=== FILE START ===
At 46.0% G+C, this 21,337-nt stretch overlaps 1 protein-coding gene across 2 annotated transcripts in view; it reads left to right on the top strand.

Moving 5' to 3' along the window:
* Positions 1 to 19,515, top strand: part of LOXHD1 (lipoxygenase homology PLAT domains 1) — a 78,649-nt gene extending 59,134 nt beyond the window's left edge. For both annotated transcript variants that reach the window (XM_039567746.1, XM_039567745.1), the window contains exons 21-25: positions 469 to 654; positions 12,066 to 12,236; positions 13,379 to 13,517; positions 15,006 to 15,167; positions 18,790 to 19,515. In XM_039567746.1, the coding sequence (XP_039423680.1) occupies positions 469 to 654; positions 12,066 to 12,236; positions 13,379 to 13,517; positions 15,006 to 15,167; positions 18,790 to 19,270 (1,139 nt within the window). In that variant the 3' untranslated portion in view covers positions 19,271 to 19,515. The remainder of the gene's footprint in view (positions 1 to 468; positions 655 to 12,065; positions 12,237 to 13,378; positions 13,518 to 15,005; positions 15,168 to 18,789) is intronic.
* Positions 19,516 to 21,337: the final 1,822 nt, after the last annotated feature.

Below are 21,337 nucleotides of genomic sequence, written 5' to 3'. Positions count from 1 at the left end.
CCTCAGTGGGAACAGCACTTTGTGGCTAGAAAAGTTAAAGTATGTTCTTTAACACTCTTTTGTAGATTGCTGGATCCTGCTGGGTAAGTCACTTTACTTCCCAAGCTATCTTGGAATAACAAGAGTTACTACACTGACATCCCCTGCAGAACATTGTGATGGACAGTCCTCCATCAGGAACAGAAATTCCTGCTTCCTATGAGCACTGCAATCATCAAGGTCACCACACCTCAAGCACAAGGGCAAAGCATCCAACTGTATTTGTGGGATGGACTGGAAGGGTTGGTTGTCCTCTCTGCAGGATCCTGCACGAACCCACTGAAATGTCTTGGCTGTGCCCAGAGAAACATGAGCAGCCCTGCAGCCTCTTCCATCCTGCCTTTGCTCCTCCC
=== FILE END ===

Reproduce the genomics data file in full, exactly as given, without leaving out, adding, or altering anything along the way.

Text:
At 46.0% G+C, this 21,337-nt stretch overlaps 1 protein-coding gene across 2 annotated transcripts in view; it reads left to right on the top strand.

Moving 5' to 3' along the window:
* Positions 1 to 19,515, top strand: part of LOXHD1 (lipoxygenase homology PLAT domains 1) — a 78,649-nt gene extending 59,134 nt beyond the window's left edge. For both annotated transcript variants that reach the window (XM_039567746.1, XM_039567745.1), the window contains exons 21-25: positions 469 to 654; positions 12,066 to 12,236; positions 13,379 to 13,517; positions 15,006 to 15,167; positions 18,790 to 19,515. In XM_039567746.1, the coding sequence (XP_039423680.1) occupies positions 469 to 654; positions 12,066 to 12,236; positions 13,379 to 13,517; positions 15,006 to 15,167; positions 18,790 to 19,270 (1,139 nt within the window). In that variant the 3' untranslated portion in view covers positions 19,271 to 19,515. The remainder of the gene's footprint in view (positions 1 to 468; positions 655 to 12,065; positions 12,237 to 13,378; positions 13,518 to 15,005; positions 15,168 to 18,789) is intronic.
* Positions 19,516 to 21,337: the final 1,822 nt, after the last annotated feature.

Below are 21,337 nucleotides of genomic sequence, written 5' to 3'. Positions count from 1 at the left end.
CCTCAGTGGGAACAGCACTTTGTGGCTAGAAAAGTTAAAGTATGTTCTTTAACACTCTTTTGTAGATTGCTGGATCCTGCTGGGTAAGTCACTTTACTTCCCAAGCTATCTTGGAATAACAAGAGTTACTACACTGACATCCCCTGCAGAACATTGTGATGGACAGTCCTCCATCAGGAACAGAAATTCCTGCTTCCTATGAGCACTGCAATCATCAAGGTCACCACACCTCAAGCACAAGGGCAAAGCATCCAACTGTATTTGTGGGATGGACTGGAAGGGTTGGTTGTCCTCTCTGCAGGATCCTGCACGAACCCACTGAAATGTCTTGGCTGTGCCCAGAGAAACATGAGCAGCCCTGCAGCCTCTTCCATCCTGCCTTTGCTCCTCCC